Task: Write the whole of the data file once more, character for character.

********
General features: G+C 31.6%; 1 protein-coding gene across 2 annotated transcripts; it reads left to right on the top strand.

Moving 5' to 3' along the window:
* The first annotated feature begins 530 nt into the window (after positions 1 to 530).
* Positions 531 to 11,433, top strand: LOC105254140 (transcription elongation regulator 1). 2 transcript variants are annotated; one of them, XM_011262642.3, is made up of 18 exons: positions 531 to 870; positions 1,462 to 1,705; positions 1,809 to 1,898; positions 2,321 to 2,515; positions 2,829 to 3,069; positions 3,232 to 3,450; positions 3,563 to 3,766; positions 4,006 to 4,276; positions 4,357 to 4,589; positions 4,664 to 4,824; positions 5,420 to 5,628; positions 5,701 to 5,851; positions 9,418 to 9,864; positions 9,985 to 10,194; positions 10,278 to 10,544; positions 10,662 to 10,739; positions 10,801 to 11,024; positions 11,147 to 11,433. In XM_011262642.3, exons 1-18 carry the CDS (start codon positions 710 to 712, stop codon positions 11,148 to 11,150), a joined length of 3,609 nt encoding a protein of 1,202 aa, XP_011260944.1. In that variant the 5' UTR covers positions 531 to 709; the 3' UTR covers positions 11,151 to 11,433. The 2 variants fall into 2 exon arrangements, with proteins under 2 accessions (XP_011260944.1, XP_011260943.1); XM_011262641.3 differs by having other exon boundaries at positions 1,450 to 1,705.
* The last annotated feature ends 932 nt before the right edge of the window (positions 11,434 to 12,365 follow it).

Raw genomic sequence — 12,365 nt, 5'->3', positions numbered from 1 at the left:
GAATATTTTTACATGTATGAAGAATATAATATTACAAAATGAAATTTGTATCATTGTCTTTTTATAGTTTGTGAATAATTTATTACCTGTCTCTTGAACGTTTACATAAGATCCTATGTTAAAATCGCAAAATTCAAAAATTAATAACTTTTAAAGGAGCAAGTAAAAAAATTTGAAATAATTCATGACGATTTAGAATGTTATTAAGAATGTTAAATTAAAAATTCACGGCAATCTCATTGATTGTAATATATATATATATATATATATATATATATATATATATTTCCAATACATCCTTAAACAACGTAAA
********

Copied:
General features: G+C 31.6%; 1 protein-coding gene across 2 annotated transcripts; it reads left to right on the top strand.

Moving 5' to 3' along the window:
* The first annotated feature begins 530 nt into the window (after positions 1 to 530).
* Positions 531 to 11,433, top strand: LOC105254140 (transcription elongation regulator 1). 2 transcript variants are annotated; one of them, XM_011262642.3, is made up of 18 exons: positions 531 to 870; positions 1,462 to 1,705; positions 1,809 to 1,898; positions 2,321 to 2,515; positions 2,829 to 3,069; positions 3,232 to 3,450; positions 3,563 to 3,766; positions 4,006 to 4,276; positions 4,357 to 4,589; positions 4,664 to 4,824; positions 5,420 to 5,628; positions 5,701 to 5,851; positions 9,418 to 9,864; positions 9,985 to 10,194; positions 10,278 to 10,544; positions 10,662 to 10,739; positions 10,801 to 11,024; positions 11,147 to 11,433. In XM_011262642.3, exons 1-18 carry the CDS (start codon positions 710 to 712, stop codon positions 11,148 to 11,150), a joined length of 3,609 nt encoding a protein of 1,202 aa, XP_011260944.1. In that variant the 5' UTR covers positions 531 to 709; the 3' UTR covers positions 11,151 to 11,433. The 2 variants fall into 2 exon arrangements, with proteins under 2 accessions (XP_011260944.1, XP_011260943.1); XM_011262641.3 differs by having other exon boundaries at positions 1,450 to 1,705.
* The last annotated feature ends 932 nt before the right edge of the window (positions 11,434 to 12,365 follow it).

Raw genomic sequence — 12,365 nt, 5'->3', positions numbered from 1 at the left:
GAATATTTTTACATGTATGAAGAATATAATATTACAAAATGAAATTTGTATCATTGTCTTTTTATAGTTTGTGAATAATTTATTACCTGTCTCTTGAACGTTTACATAAGATCCTATGTTAAAATCGCAAAATTCAAAAATTAATAACTTTTAAAGGAGCAAGTAAAAAAATTTGAAATAATTCATGACGATTTAGAATGTTATTAAGAATGTTAAATTAAAAATTCACGGCAATCTCATTGATTGTAATATATATATATATATATATATATATATATATATATATTTCCAATACATCCTTAAACAACGTAAA